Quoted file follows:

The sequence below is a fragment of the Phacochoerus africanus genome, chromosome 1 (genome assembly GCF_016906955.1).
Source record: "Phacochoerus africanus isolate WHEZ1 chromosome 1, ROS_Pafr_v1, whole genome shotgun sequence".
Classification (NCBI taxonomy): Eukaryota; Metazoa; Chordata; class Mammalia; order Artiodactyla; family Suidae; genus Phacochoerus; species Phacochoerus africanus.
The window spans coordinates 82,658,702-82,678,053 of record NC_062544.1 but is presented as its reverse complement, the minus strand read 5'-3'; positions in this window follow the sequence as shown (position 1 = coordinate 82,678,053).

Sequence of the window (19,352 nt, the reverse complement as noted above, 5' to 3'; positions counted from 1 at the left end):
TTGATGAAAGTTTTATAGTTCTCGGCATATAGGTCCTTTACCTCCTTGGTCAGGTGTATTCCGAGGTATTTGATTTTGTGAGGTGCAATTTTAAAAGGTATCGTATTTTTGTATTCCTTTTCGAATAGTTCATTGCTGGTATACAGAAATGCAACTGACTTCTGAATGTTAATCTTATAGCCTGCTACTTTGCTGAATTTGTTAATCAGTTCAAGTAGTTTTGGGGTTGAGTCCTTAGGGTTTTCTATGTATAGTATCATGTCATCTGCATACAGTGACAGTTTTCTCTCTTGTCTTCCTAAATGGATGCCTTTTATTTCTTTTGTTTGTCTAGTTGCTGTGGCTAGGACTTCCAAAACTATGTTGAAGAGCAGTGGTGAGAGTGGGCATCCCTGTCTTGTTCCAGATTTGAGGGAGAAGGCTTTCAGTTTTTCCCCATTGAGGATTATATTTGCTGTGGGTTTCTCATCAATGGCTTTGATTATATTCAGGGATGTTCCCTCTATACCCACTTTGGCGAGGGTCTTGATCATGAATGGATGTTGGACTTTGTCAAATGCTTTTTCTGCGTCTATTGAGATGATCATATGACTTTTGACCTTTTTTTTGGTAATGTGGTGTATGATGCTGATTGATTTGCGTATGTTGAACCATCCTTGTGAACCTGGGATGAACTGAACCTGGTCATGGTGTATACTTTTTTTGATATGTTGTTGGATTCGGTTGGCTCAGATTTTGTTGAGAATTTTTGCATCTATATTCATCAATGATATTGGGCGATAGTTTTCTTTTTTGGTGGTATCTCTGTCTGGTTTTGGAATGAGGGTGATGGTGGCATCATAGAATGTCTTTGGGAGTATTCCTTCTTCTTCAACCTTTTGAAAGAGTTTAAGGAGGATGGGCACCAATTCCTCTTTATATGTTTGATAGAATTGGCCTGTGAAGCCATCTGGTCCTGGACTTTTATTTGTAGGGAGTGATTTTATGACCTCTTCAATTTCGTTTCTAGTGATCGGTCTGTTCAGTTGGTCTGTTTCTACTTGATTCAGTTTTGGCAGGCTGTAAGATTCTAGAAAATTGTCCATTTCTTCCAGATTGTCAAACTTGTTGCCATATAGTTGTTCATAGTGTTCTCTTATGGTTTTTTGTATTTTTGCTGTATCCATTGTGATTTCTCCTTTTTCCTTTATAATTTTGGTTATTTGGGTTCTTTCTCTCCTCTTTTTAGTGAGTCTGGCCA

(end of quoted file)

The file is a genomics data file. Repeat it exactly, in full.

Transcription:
The sequence below is a fragment of the Phacochoerus africanus genome, chromosome 1 (genome assembly GCF_016906955.1).
Source record: "Phacochoerus africanus isolate WHEZ1 chromosome 1, ROS_Pafr_v1, whole genome shotgun sequence".
Classification (NCBI taxonomy): Eukaryota; Metazoa; Chordata; class Mammalia; order Artiodactyla; family Suidae; genus Phacochoerus; species Phacochoerus africanus.
The window spans coordinates 82,658,702-82,678,053 of record NC_062544.1 but is presented as its reverse complement, the minus strand read 5'-3'; positions in this window follow the sequence as shown (position 1 = coordinate 82,678,053).

Sequence of the window (19,352 nt, the reverse complement as noted above, 5' to 3'; positions counted from 1 at the left end):
TTGATGAAAGTTTTATAGTTCTCGGCATATAGGTCCTTTACCTCCTTGGTCAGGTGTATTCCGAGGTATTTGATTTTGTGAGGTGCAATTTTAAAAGGTATCGTATTTTTGTATTCCTTTTCGAATAGTTCATTGCTGGTATACAGAAATGCAACTGACTTCTGAATGTTAATCTTATAGCCTGCTACTTTGCTGAATTTGTTAATCAGTTCAAGTAGTTTTGGGGTTGAGTCCTTAGGGTTTTCTATGTATAGTATCATGTCATCTGCATACAGTGACAGTTTTCTCTCTTGTCTTCCTAAATGGATGCCTTTTATTTCTTTTGTTTGTCTAGTTGCTGTGGCTAGGACTTCCAAAACTATGTTGAAGAGCAGTGGTGAGAGTGGGCATCCCTGTCTTGTTCCAGATTTGAGGGAGAAGGCTTTCAGTTTTTCCCCATTGAGGATTATATTTGCTGTGGGTTTCTCATCAATGGCTTTGATTATATTCAGGGATGTTCCCTCTATACCCACTTTGGCGAGGGTCTTGATCATGAATGGATGTTGGACTTTGTCAAATGCTTTTTCTGCGTCTATTGAGATGATCATATGACTTTTGACCTTTTTTTTGGTAATGTGGTGTATGATGCTGATTGATTTGCGTATGTTGAACCATCCTTGTGAACCTGGGATGAACTGAACCTGGTCATGGTGTATACTTTTTTTGATATGTTGTTGGATTCGGTTGGCTCAGATTTTGTTGAGAATTTTTGCATCTATATTCATCAATGATATTGGGCGATAGTTTTCTTTTTTGGTGGTATCTCTGTCTGGTTTTGGAATGAGGGTGATGGTGGCATCATAGAATGTCTTTGGGAGTATTCCTTCTTCTTCAACCTTTTGAAAGAGTTTAAGGAGGATGGGCACCAATTCCTCTTTATATGTTTGATAGAATTGGCCTGTGAAGCCATCTGGTCCTGGACTTTTATTTGTAGGGAGTGATTTTATGACCTCTTCAATTTCGTTTCTAGTGATCGGTCTGTTCAGTTGGTCTGTTTCTACTTGATTCAGTTTTGGCAGGCTGTAAGATTCTAGAAAATTGTCCATTTCTTCCAGATTGTCAAACTTGTTGCCATATAGTTGTTCATAGTGTTCTCTTATGGTTTTTTGTATTTTTGCTGTATCCATTGTGATTTCTCCTTTTTCCTTTATAATTTTGGTTATTTGGGTTCTTTCTCTCCTCTTTTTAGTGAGTCTGGCCA